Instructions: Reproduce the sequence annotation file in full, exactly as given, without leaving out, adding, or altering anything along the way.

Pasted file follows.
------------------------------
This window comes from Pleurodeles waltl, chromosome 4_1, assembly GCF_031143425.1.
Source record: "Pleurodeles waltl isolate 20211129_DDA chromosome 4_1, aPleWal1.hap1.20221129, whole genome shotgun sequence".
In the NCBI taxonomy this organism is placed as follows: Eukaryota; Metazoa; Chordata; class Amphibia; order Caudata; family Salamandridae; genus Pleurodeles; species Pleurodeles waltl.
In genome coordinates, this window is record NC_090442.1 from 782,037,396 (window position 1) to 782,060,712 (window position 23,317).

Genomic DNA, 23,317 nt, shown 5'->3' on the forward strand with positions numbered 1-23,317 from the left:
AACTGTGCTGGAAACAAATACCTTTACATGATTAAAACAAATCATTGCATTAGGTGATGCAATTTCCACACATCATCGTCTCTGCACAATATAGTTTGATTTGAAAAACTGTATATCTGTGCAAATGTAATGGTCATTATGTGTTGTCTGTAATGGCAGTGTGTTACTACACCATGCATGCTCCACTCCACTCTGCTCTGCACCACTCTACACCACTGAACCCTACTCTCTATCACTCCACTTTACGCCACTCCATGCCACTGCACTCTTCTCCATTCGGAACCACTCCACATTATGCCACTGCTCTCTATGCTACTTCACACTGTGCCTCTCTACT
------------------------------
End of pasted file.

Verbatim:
This window comes from Pleurodeles waltl, chromosome 4_1, assembly GCF_031143425.1.
Source record: "Pleurodeles waltl isolate 20211129_DDA chromosome 4_1, aPleWal1.hap1.20221129, whole genome shotgun sequence".
In the NCBI taxonomy this organism is placed as follows: Eukaryota; Metazoa; Chordata; class Amphibia; order Caudata; family Salamandridae; genus Pleurodeles; species Pleurodeles waltl.
In genome coordinates, this window is record NC_090442.1 from 782,037,396 (window position 1) to 782,060,712 (window position 23,317).

Genomic DNA, 23,317 nt, shown 5'->3' on the forward strand with positions numbered 1-23,317 from the left:
AACTGTGCTGGAAACAAATACCTTTACATGATTAAAACAAATCATTGCATTAGGTGATGCAATTTCCACACATCATCGTCTCTGCACAATATAGTTTGATTTGAAAAACTGTATATCTGTGCAAATGTAATGGTCATTATGTGTTGTCTGTAATGGCAGTGTGTTACTACACCATGCATGCTCCACTCCACTCTGCTCTGCACCACTCTACACCACTGAACCCTACTCTCTATCACTCCACTTTACGCCACTCCATGCCACTGCACTCTTCTCCATTCGGAACCACTCCACATTATGCCACTGCTCTCTATGCTACTTCACACTGTGCCTCTCTACT